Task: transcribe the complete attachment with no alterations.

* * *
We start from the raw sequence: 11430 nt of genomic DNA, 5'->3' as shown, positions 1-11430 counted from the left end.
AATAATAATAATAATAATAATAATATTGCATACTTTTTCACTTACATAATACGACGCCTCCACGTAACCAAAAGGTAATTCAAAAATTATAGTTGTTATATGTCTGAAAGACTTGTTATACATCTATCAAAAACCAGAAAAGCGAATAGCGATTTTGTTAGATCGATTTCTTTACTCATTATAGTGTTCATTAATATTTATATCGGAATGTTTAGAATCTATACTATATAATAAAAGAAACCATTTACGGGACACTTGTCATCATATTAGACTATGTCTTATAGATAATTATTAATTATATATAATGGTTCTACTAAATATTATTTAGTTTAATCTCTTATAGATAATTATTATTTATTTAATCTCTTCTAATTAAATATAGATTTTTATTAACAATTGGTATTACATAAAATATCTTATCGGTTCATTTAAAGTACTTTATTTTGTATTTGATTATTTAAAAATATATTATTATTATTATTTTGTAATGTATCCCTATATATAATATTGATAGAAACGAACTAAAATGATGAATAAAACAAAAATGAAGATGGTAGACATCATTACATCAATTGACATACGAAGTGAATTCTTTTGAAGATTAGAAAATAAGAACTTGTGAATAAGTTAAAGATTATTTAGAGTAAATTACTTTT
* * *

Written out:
We start from the raw sequence: 11430 nt of genomic DNA, 5'->3' as shown, positions 1-11430 counted from the left end.
AATAATAATAATAATAATAATAATATTGCATACTTTTTCACTTACATAATACGACGCCTCCACGTAACCAAAAGGTAATTCAAAAATTATAGTTGTTATATGTCTGAAAGACTTGTTATACATCTATCAAAAACCAGAAAAGCGAATAGCGATTTTGTTAGATCGATTTCTTTACTCATTATAGTGTTCATTAATATTTATATCGGAATGTTTAGAATCTATACTATATAATAAAAGAAACCATTTACGGGACACTTGTCATCATATTAGACTATGTCTTATAGATAATTATTAATTATATATAATGGTTCTACTAAATATTATTTAGTTTAATCTCTTATAGATAATTATTATTTATTTAATCTCTTCTAATTAAATATAGATTTTTATTAACAATTGGTATTACATAAAATATCTTATCGGTTCATTTAAAGTACTTTATTTTGTATTTGATTATTTAAAAATATATTATTATTATTATTTTGTAATGTATCCCTATATATAATATTGATAGAAACGAACTAAAATGATGAATAAAACAAAAATGAAGATGGTAGACATCATTACATCAATTGACATACGAAGTGAATTCTTTTGAAGATTAGAAAATAAGAACTTGTGAATAAGTTAAAGATTATTTAGAGTAAATTACTTTT